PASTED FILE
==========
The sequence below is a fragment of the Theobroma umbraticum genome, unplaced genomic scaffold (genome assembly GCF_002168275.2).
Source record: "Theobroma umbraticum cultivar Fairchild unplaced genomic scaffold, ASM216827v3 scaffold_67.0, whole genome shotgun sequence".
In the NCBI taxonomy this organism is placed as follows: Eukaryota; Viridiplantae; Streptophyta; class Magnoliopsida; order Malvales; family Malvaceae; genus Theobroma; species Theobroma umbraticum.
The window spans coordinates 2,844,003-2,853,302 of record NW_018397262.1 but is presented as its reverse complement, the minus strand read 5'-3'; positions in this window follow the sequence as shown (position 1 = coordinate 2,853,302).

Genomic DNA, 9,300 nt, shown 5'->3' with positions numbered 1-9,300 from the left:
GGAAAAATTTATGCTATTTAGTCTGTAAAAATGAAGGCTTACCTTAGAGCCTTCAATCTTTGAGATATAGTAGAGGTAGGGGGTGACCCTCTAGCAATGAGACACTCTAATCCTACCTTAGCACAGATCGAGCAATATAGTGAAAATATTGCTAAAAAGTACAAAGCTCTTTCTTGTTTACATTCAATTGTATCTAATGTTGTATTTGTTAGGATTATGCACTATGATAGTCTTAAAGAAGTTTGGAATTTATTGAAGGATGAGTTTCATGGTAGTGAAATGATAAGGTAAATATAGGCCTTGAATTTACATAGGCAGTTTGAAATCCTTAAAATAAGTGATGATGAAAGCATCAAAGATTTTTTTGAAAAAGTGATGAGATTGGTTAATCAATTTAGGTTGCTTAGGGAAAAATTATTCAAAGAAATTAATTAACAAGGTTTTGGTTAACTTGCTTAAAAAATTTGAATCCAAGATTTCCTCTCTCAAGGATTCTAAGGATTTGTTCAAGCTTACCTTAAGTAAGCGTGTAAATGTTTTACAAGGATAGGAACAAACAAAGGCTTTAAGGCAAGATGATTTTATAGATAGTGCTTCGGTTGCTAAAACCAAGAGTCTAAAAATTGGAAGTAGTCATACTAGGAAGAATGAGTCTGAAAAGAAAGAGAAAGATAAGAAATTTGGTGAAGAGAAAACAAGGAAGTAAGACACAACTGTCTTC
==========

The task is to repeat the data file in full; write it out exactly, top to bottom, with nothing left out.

The sequence below is a fragment of the Theobroma umbraticum genome, unplaced genomic scaffold (genome assembly GCF_002168275.2).
Source record: "Theobroma umbraticum cultivar Fairchild unplaced genomic scaffold, ASM216827v3 scaffold_67.0, whole genome shotgun sequence".
In the NCBI taxonomy this organism is placed as follows: Eukaryota; Viridiplantae; Streptophyta; class Magnoliopsida; order Malvales; family Malvaceae; genus Theobroma; species Theobroma umbraticum.
The window spans coordinates 2,844,003-2,853,302 of record NW_018397262.1 but is presented as its reverse complement, the minus strand read 5'-3'; positions in this window follow the sequence as shown (position 1 = coordinate 2,853,302).

Genomic DNA, 9,300 nt, shown 5'->3' with positions numbered 1-9,300 from the left:
GGAAAAATTTATGCTATTTAGTCTGTAAAAATGAAGGCTTACCTTAGAGCCTTCAATCTTTGAGATATAGTAGAGGTAGGGGGTGACCCTCTAGCAATGAGACACTCTAATCCTACCTTAGCACAGATCGAGCAATATAGTGAAAATATTGCTAAAAAGTACAAAGCTCTTTCTTGTTTACATTCAATTGTATCTAATGTTGTATTTGTTAGGATTATGCACTATGATAGTCTTAAAGAAGTTTGGAATTTATTGAAGGATGAGTTTCATGGTAGTGAAATGATAAGGTAAATATAGGCCTTGAATTTACATAGGCAGTTTGAAATCCTTAAAATAAGTGATGATGAAAGCATCAAAGATTTTTTTGAAAAAGTGATGAGATTGGTTAATCAATTTAGGTTGCTTAGGGAAAAATTATTCAAAGAAATTAATTAACAAGGTTTTGGTTAACTTGCTTAAAAAATTTGAATCCAAGATTTCCTCTCTCAAGGATTCTAAGGATTTGTTCAAGCTTACCTTAAGTAAGCGTGTAAATGTTTTACAAGGATAGGAACAAACAAAGGCTTTAAGGCAAGATGATTTTATAGATAGTGCTTCGGTTGCTAAAACCAAGAGTCTAAAAATTGGAAGTAGTCATACTAGGAAGAATGAGTCTGAAAAGAAAGAGAAAGATAAGAAATTTGGTGAAGAGAAAACAAGGAAGTAAGACACAACTGTCTTC